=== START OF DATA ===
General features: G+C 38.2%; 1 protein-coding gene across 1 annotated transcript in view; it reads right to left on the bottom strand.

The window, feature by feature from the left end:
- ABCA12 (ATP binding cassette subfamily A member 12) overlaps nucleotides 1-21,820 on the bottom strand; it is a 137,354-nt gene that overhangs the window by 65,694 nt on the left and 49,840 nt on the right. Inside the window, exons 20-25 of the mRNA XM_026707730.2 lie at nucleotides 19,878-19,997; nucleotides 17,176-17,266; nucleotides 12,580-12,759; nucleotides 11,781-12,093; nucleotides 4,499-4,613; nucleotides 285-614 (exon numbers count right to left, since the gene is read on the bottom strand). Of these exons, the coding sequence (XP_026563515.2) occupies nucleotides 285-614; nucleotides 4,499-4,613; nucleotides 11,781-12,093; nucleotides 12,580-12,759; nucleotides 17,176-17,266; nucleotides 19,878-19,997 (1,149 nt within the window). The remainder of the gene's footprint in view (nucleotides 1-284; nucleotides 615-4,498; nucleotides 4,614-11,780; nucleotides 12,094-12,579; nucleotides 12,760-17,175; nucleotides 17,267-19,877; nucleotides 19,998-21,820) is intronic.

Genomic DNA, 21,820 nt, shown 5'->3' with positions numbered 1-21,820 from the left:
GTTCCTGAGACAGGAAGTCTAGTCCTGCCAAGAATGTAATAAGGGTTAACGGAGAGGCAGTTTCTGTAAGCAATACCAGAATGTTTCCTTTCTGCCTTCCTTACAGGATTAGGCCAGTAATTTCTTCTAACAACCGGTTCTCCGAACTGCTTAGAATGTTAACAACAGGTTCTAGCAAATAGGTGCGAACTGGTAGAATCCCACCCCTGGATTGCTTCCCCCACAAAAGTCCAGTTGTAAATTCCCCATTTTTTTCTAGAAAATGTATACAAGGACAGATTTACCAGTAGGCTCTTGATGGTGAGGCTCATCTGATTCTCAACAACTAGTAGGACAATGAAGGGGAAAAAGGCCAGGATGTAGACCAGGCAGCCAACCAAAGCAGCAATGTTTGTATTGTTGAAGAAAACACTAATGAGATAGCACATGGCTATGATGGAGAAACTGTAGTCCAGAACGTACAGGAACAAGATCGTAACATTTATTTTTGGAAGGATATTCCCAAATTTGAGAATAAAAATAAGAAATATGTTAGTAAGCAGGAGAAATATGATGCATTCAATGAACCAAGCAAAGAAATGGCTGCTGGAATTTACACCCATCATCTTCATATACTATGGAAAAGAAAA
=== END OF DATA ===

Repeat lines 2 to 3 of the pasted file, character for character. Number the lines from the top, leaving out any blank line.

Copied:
The window, feature by feature from the left end:
- ABCA12 (ATP binding cassette subfamily A member 12) overlaps nucleotides 1-21,820 on the bottom strand; it is a 137,354-nt gene that overhangs the window by 65,694 nt on the left and 49,840 nt on the right. Inside the window, exons 20-25 of the mRNA XM_026707730.2 lie at nucleotides 19,878-19,997; nucleotides 17,176-17,266; nucleotides 12,580-12,759; nucleotides 11,781-12,093; nucleotides 4,499-4,613; nucleotides 285-614 (exon numbers count right to left, since the gene is read on the bottom strand). Of these exons, the coding sequence (XP_026563515.2) occupies nucleotides 285-614; nucleotides 4,499-4,613; nucleotides 11,781-12,093; nucleotides 12,580-12,759; nucleotides 17,176-17,266; nucleotides 19,878-19,997 (1,149 nt within the window). The remainder of the gene's footprint in view (nucleotides 1-284; nucleotides 615-4,498; nucleotides 4,614-11,780; nucleotides 12,094-12,579; nucleotides 12,760-17,175; nucleotides 17,267-19,877; nucleotides 19,998-21,820) is intronic.